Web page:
Given how much money and sweat goes into app development, it’s absolutely astounding that these folks didn’t bring on a...



This grammatical nightmare has a scrawny storyline, ho-hum graphics and rudimentary interaction. But the music’s kind of catchy.

If there were an award for worst language translation, this app might win the grand prize. The creators hail from Colombia, and apparently, they aren’t fluent in English. The text on the first screen reads, “Milky and Cocoa bark excited. / They want to see the puppy hide inside the box.” Unless the two dogs are actually barking the word “excited” (they aren’t) and want to watch a puppy climb into a box (it’s already hidden there, but—surprise—it’s really a cat), the sentences are ambiguous. And things get progressively worse. The rest of the story is about dogs trying to ascertain some indistinct “cat wisdom,” but it never goes anywhere meaningful (or even vaguely logical). Readers must master the “games” between chapters to move on, finding differences between cats and dogs and/or otherwise searching for hidden elements. Spanish speakers might find the app a completely different experience, but English speakers—particularly those hoping to inculcate emergent literacy in English in young children—should give it a pass.

Given how much money and sweat goes into app development, it’s absolutely astounding that these folks didn’t bring on a qualified English translator before launching. Now that would be some wisdom. (requires iOS 6+) (iPad storybook app. 2-5).

Pub Date: April 27, 2013


Page Count: -

Publisher: Churukogames

Review Posted Online: June 16, 2013

Kirkus Reviews Issue: July 1, 2013

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Little Blue’s fans will enjoy the animal sounds and counting opportunities, but it’s the sparkling lights on the truck’s own...


The sturdy Little Blue Truck is back for his third adventure, this time delivering Christmas trees to his band of animal pals.

The truck is decked out for the season with a Christmas wreath that suggests a nose between headlights acting as eyeballs. Little Blue loads up with trees at Toad’s Trees, where five trees are marked with numbered tags. These five trees are counted and arithmetically manipulated in various ways throughout the rhyming story as they are dropped off one by one to Little Blue’s friends. The final tree is reserved for the truck’s own use at his garage home, where he is welcomed back by the tree salestoad in a neatly circular fashion. The last tree is already decorated, and Little Blue gets a surprise along with readers, as tiny lights embedded in the illustrations sparkle for a few seconds when the last page is turned. Though it’s a gimmick, it’s a pleasant surprise, and it fits with the retro atmosphere of the snowy country scenes. The short, rhyming text is accented with colored highlights, red for the animal sounds and bright green for the numerical words in the Christmas-tree countdown.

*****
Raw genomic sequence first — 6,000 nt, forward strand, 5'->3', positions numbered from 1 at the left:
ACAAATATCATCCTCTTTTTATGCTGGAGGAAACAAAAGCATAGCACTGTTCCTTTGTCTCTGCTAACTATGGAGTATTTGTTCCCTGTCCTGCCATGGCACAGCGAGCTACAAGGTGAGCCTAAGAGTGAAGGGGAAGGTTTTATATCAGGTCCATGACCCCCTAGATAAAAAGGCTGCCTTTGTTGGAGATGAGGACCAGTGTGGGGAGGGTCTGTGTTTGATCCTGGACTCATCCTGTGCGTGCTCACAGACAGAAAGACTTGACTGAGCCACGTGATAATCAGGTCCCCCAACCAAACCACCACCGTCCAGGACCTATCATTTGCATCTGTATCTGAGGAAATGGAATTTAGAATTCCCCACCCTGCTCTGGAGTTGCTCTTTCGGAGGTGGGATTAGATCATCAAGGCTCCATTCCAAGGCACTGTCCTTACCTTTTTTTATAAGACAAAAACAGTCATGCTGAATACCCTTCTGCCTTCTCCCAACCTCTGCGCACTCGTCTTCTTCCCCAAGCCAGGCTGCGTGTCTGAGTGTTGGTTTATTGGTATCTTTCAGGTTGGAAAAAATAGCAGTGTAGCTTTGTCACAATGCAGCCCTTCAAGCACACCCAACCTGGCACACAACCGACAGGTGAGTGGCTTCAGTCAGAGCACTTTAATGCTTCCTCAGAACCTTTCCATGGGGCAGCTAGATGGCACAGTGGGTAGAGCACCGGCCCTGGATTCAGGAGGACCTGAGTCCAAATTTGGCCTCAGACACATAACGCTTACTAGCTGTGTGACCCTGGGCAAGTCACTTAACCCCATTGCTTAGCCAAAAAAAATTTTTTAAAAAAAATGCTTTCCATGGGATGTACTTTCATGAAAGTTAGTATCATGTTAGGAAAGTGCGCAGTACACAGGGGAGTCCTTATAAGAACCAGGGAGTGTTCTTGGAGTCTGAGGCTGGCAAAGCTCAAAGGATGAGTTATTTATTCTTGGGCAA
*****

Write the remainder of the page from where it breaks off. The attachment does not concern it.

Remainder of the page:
Little Blue’s fans will enjoy the animal sounds and counting opportunities, but it’s the sparkling lights on the truck’s own tree that will put a twinkle in a toddler’s eyes. (Picture book. 2-5)

Pub Date: Sept. 23, 2014

ISBN: 978-0-544-32041-3

Page Count: 24

Publisher: HMH Books

Review Posted Online: Aug. 12, 2014

Kirkus Reviews Issue: Sept. 1, 2014

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A wandering effort, happy but pointless.


From the Dragons Love Tacos series

The perfect book for kids who love dragons and mild tacos.

Rubin’s story starts with an incantatory edge: “Hey, kid! Did you know that dragons love tacos? They love beef tacos and chicken tacos. They love really big gigantic tacos and tiny little baby tacos as well.” The playing field is set: dragons, tacos. As a pairing, they are fairly silly, and when the kicker comes in—that dragons hate spicy salsa, which ignites their inner fireworks—the silliness is sillier still. Second nature, after all, is for dragons to blow flames out their noses. So when the kid throws a taco party for the dragons, it seems a weak device that the clearly labeled “totally mild” salsa comes with spicy jalapenos in the fine print, prompting the dragons to burn down the house, resulting in a barn-raising at which more tacos are served. Harmless, but if there is a parable hidden in the dragon-taco tale, it is hidden in the unlit deep, and as a measure of lunacy, bridled or unbridled, it doesn’t make the leap into the outer reaches of imagination. Salmieri’s artwork is fitting, with a crabbed, ethereal line work reminiscent of Peter Sís, but the story does not offer it enough range.

A wandering effort, happy but pointless. (Picture book. 3-5)

Pub Date: June 14, 2012

ISBN: 978-0-8037-3680-1

Page Count: 40

Publisher: Dial Books

Review Posted Online: March 28, 2012

Kirkus Reviews Issue: April 15, 2012

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